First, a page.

Acceleration of Cashless and Contactless Payment Methods
The new coronavirus fears could be enough to introduce mobile and cashless payments to those who otherwise didn’t see the appeal.
Learn more: https://capital.report/blogs/how-open-banking-is-catalyzing-payments-change/8262
Before the outbreak, mobile payments in the U.S. had not come close to global adoption rates. In China, by contrast, more than 80% of consumers used mobile payments in 2019, according to management consultancy Bain. In the U.S., major mobile payments apps had adoption rates of less than 10%.
Major payment companies have already warned of the virus hitting U.S. spending. Visa, Mastercard, and PayPal have all cut guidance due to the coronavirus.
I think this is an opportunity for a move to digital. Zelle, PayPal, and online banking could see a boost. I believe this crisis will accelerate and move people to utilize all forms of digital financial services.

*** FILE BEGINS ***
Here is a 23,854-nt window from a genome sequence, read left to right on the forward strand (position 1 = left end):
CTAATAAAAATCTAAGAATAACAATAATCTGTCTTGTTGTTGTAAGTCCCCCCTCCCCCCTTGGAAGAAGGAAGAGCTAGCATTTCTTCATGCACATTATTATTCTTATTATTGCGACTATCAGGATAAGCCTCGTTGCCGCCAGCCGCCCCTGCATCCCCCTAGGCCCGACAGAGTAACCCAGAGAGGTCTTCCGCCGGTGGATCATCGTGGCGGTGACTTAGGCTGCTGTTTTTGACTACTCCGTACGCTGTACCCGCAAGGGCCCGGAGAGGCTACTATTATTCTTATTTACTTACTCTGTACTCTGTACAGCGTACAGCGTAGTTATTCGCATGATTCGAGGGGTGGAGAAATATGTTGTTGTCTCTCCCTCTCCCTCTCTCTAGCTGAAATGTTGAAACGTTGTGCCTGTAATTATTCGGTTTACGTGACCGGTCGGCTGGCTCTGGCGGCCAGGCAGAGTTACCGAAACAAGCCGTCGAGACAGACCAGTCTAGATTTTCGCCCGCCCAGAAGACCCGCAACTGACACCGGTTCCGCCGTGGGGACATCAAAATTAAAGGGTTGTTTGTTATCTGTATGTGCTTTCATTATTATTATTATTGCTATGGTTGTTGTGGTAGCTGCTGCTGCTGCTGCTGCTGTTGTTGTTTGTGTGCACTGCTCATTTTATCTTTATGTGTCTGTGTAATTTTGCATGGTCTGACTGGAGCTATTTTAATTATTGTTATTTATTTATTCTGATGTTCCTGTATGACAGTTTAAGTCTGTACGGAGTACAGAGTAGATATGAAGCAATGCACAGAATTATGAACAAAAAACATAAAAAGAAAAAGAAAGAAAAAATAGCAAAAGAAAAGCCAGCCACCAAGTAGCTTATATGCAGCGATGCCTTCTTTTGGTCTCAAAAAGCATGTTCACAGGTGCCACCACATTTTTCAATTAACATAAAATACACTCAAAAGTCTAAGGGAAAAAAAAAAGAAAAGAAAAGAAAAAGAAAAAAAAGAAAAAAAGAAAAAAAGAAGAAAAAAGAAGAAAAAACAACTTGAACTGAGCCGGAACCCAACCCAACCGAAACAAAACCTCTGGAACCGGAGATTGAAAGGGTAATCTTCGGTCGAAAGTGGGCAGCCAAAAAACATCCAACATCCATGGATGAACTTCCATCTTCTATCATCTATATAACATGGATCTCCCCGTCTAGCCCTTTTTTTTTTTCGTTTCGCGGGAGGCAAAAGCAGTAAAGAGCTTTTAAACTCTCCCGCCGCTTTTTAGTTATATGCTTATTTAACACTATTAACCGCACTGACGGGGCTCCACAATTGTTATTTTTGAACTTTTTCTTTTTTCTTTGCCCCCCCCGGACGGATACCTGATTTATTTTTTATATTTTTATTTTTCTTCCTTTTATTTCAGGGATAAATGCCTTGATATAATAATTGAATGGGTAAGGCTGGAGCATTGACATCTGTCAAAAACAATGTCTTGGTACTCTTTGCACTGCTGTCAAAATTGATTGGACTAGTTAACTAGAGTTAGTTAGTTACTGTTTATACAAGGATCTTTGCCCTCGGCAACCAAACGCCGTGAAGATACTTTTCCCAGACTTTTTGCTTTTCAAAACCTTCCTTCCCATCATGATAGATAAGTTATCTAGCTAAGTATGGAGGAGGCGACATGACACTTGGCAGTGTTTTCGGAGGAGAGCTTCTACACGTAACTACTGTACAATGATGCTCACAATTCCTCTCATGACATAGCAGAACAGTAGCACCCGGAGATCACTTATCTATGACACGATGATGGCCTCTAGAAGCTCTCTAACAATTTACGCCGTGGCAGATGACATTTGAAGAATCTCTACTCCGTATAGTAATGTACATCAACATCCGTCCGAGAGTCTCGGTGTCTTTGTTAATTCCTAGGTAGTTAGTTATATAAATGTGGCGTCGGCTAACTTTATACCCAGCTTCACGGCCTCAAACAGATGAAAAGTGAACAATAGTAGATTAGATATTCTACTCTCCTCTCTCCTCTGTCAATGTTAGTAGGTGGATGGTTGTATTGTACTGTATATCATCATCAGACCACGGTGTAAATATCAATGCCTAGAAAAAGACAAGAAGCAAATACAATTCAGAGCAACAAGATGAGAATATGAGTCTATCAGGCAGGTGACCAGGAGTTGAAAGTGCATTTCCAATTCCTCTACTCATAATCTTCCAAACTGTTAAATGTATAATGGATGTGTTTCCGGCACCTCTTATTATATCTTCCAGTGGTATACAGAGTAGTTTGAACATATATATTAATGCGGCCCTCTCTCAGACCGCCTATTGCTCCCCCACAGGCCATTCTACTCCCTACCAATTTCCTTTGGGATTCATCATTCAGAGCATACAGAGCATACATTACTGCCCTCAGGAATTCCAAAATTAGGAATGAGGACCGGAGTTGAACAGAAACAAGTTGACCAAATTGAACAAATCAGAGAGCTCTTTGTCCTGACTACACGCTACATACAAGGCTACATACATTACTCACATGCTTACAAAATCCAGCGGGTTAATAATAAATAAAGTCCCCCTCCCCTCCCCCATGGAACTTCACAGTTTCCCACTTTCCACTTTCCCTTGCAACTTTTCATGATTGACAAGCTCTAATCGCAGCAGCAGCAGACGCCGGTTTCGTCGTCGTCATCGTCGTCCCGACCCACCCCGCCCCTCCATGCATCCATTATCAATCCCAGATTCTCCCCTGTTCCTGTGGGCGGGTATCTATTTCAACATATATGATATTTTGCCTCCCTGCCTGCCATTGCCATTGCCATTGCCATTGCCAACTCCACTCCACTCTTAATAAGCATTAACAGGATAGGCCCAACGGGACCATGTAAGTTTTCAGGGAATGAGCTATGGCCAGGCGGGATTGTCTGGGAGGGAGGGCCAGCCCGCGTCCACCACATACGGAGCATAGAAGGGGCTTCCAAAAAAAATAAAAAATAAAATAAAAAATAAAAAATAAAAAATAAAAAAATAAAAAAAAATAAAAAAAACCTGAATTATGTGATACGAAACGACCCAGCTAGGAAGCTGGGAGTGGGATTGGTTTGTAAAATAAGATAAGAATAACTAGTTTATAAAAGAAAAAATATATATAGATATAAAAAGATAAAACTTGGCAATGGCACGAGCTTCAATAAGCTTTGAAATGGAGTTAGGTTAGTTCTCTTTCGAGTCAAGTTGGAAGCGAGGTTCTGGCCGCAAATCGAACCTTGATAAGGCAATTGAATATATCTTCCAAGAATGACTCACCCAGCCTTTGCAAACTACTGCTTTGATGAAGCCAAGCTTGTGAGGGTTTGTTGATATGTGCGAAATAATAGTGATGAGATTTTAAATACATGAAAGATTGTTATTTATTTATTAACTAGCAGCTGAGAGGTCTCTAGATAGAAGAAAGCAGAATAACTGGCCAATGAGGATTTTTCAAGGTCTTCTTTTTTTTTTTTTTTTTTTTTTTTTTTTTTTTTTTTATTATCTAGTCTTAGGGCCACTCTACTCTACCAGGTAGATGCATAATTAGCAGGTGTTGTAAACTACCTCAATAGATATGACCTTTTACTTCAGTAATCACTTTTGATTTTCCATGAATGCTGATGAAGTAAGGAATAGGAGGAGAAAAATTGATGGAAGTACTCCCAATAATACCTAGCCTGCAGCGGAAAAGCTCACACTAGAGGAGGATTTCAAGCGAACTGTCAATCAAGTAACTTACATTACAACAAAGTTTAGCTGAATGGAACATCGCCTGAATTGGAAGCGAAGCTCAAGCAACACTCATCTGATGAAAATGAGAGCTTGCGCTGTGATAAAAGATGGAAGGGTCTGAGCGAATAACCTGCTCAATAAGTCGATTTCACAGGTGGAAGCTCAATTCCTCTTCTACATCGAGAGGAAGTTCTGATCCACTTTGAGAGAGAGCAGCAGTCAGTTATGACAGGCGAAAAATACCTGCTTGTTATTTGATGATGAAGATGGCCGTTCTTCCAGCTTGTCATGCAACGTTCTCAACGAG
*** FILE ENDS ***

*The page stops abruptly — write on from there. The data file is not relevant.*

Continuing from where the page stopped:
Peter Gordon, Executive Vice President and Head of Emerging Payments at U.S. Bank,
The mobile fintech payment service that facilitates easy online and oﬀ-line payments are reaching millions of people and can truly capture the under banked population.
The coronavirus crisis represents a huge opportunity to accelerate cashless and contactless payments. Retail and consumer payments are leading the way in the adoption of innovative payment capabilities aided by the growth in e-commerce and increased penetration of mobile phones. B2B opportunities are also gaining increased traction as a result of being more efficient and cost-effective. Some key trends in digital payments are:
This includes Near Field Communication (NFC) adoption, host card emulation and QR code generation for electronic interactions between consumers and retailers.
Adoption of payment hubs.
Banks are getting interested in looking at investing in harmonizing their payment infrastructure by moving to payment hubs. These hubs can process any form of payments irrespective of the origination channel.
This is transforming the retail funds' transfer process by providing electronic cash to anyone in the span of a few minutes. Peer to peer money transfers has been around for a while and have witnessed high growth.
Built on blockchain infrastructure this offers greater speed and efficiency of the transaction.
Rise of marketplace banks.